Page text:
Mycophenolic acid trough level monitoring in solid organ transplant recipients treated with mycophenolate mofetil: association with clinical outcome
ABSTRACT Mycophenolate mofetil (MMF) is widely and successfully used in immunosuppressive regimens for the prophylaxis of organ rejection following transplantation. Conventionally, it is administered at a fixed dose without serial measurements of plasma concentrations of mycophenolic acid (MPA), the active metabolite. Recently, there has been an increased interest in therapeutic drug monitoring (TDM) of MMF therapy to optimize the benefit/risk index of the drug. Predose trough samples of MPA are considered most convenient and economic, thereby allowing an increased use of TDM in the transplant setting. However, the added value of TDM for MMF therapy is still under debate.
This paper reviews (based on a systematic PubMed and EMBASE search, 1995-June 2006) the current evidence of the usefulness and clinical relevance of MPA trough level monitoring during MMF therapy in solid organ transplantation.
Based on data available in the public domain, the contribution of MPA trough level monitoring during MMF therapy in solid organ transplant recipients remains unproven. Available studies have limitations and report conflicting results. There is a lack of prospective randomized trials, particularly in pediatric renal transplant recipients and in cardiac and liver transplantation. While there is a suggestion that there may be a relationship between efficacy and MPA trough levels, the majority of studies showed no correlation between MPA plasma concentrations and adverse effects. Based on current evidence, the adherence to presently recommended target ranges for MPA troughs in solid organ transplantation cannot assure an improved clinical outcome with MMF therapy. Whether MPA trough level monitoring leads to improved efficacy and less toxicity is currently subject to a large randomized trial; final results are eagerly awaited.
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ABSTRACT: Information is lacking concerning concomitant administration of enteric-coated mycophenolate sodium with tacrolimus (EC-MPS+Tac) in renal transplant recipients (RTxR). In this 6-month, prospective, open-label, multicenter study, de novo RTxR were randomized (1 : 1) to low-dose (LD) or standard-dose (SD) Tac with basiliximab, EC-MPS 720 mg bid, and steroids. Primary objective was to compare renal function at 6-month posttransplantation. Secondary objectives were to compare the incidences of biopsy-proven acute rejection (BPAR), graft loss and death, and new-onset diabetes mellitus (NODM). 292 patients (LD n = 151, SD n = 141) were included. Mean Tac levels were at the low end of the target range in standard-exposure patients (SD, n = 141) and exceeded target range in low-exposure patients (LD = 151) throughout the study. There was no significant difference in mean glomerular filtration rate (GFR) between treatments (ITT-population: 63.6 versus 61.0 mL/min). Incidence of BPAR was similar (10.6% versus 9.9%). NODM was significantly less frequent in LD Tac (17% versus 31%; P = 0.02); other adverse effects (AEs) were comparable. EC-MPS+Tac (LD/SD) was efficacious and well tolerated with well-preserved renal function. No renal function benefits were demonstrated, possibly related to poor adherence to reduced Tac exposure.Journal of Transplantation 01/2012; 2012:941640. DOI:10.1155/2012/941640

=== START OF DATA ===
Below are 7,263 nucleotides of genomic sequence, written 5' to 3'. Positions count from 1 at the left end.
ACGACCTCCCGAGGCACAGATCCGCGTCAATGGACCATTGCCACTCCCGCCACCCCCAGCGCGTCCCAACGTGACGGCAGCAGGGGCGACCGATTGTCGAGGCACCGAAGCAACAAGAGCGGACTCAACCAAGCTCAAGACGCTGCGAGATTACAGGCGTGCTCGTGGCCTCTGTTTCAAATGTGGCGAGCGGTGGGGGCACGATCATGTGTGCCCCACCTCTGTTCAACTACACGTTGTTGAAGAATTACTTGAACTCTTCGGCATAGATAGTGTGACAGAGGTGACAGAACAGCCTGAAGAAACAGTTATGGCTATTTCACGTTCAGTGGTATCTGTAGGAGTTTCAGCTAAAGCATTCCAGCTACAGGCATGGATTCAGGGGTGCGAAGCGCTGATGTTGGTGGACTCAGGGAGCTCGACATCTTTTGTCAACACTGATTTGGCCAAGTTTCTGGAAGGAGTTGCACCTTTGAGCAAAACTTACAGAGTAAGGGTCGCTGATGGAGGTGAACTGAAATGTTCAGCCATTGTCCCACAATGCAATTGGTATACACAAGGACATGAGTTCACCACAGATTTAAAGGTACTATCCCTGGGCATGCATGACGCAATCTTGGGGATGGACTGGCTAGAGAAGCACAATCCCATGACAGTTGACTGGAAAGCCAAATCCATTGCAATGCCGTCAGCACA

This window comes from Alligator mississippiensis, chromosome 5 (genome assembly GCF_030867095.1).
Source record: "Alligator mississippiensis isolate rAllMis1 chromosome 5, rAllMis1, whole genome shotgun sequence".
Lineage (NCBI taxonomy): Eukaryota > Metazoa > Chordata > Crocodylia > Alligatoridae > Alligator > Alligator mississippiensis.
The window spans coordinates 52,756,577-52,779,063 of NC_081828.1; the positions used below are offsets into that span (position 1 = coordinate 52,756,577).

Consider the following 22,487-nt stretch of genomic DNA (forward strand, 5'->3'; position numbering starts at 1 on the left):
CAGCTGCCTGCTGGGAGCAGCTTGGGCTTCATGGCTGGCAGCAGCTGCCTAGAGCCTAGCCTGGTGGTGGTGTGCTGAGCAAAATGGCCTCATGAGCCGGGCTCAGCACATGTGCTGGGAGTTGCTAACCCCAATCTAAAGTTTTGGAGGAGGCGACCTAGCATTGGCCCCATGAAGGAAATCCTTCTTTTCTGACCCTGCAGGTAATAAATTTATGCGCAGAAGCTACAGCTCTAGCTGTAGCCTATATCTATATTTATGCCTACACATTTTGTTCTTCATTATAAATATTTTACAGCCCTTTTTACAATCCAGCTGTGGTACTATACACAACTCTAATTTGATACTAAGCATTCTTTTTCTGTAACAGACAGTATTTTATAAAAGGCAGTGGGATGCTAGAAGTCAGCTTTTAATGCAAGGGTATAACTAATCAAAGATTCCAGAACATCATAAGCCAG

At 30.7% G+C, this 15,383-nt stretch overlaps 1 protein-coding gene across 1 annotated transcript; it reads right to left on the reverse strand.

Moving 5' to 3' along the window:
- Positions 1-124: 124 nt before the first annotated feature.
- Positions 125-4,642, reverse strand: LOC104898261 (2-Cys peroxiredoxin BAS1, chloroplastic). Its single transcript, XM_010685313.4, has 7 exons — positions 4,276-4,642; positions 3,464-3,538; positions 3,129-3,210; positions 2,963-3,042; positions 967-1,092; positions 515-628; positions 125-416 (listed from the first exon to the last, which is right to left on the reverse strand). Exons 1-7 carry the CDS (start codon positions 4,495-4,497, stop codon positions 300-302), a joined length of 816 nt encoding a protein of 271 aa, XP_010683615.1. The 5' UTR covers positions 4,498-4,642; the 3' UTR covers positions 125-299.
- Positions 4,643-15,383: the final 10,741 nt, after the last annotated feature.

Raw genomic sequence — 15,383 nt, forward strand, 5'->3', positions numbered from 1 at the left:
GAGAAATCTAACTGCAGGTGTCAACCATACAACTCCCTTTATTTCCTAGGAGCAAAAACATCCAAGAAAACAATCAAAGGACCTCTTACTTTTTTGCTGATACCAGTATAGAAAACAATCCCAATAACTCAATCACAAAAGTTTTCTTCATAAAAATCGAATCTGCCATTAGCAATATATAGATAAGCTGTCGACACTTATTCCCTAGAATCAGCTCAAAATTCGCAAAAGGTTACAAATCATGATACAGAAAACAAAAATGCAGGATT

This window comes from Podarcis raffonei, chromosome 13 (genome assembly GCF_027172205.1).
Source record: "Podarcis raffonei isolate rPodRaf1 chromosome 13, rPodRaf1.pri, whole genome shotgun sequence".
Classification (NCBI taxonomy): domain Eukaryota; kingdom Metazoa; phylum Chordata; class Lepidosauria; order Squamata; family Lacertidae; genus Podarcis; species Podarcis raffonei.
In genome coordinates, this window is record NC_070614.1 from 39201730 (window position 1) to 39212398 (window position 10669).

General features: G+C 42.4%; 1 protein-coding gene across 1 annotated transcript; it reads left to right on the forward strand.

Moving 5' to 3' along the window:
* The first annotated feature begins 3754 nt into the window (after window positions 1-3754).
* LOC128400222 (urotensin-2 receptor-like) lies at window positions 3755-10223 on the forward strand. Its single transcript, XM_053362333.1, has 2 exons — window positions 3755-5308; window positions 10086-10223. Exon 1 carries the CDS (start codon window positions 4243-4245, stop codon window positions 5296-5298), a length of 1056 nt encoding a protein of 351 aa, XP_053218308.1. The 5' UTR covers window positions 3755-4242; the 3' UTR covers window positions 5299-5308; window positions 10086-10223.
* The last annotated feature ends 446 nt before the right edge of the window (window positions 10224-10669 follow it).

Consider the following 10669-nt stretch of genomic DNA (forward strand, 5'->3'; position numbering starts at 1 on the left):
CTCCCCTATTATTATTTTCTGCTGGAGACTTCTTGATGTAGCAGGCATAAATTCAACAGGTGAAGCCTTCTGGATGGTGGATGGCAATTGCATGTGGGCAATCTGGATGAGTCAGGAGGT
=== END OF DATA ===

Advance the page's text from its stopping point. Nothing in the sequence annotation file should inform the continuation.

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ABSTRACT: Recently, mycophenolic acid drugs have gained interest in the treatment of autoimmune diseases. However, only limited pharmacokinetic data are available on enteric-coated mycophenolate sodium in non-transplant indications. This study compared the pharmacokinetics of mycophenolic acid from enteric-coated mycophenolate sodium in patients with autoimmune disease and renal transplant recipients. Twelve autoimmune disease patients (mainly with antineutrophil cytoplasmic antibody-associated vasculitis) and 11 stable renal transplant patients, all of whom had been on enteric-coated mycophenolate sodium for > or = 10 weeks, received an oral dose of enteric-coated mycophenolate sodium of 720 mg under fasting conditions. Blood samples for the determination of mycophenolic acid in the plasma were collected over 24 h. Overall, no significant difference was found between both groups for their 0 - 12 h and 0 - 24 h areas under the concentration-time curve, C(max), T(max), C(0 h), C(12 h) and C(24 h), although the mean C(max) was numerically higher by 39% in the autoimmune disease patients (autoimmune disease 27.3 +/- 17.4 mg/l and renal transplant 19.6 +/- 15.7 mg/l). Patients on concomitant ciclosporin tended to have a lower mycophenolic acid exposure than patients on a non-ciclosporin regimen. The intersubject variabilities in the mycophenolic acid pharmacokinetics were high in both patient populations (around 40% for the area under the curve values). Both groups exhibited a weak and non-significant correlation between their mycophenolic acid trough (C(12 h)) levels and mycophenolic acid 0 - 12 h area under the curve (autoimmune disease r = 0.482 and renal transplant r = 0.138), whereas in the autoimmune disease group the mean C(1.5 h) and C(2 h) concentrations provided a satisfactory association with the 0 - 12 h area under the curve (for both r > 0.7 and p < 0.001). These data suggest that mycophenolic acid exposure (in terms of the area under the curve) from enteric-coated mycophenolate sodium is comparable in autoimmune disease and renal transplant patients. The mycophenolic acid trough levels did not reflect the systemic exposure to mycophenolic acid adequately; a limited sampling strategy for estimating mycophenolic acid exposure in autoimmune disease patients should include times around C(1.5 h) and/or C(2 h) reflecting T(max) if further studies confirm its usefulness.Expert Opinion on Pharmacotherapy 05/2008; 9(6):879-86. DOI:10.1517/146565184.108.40.2069 · 3.09 Impact Factor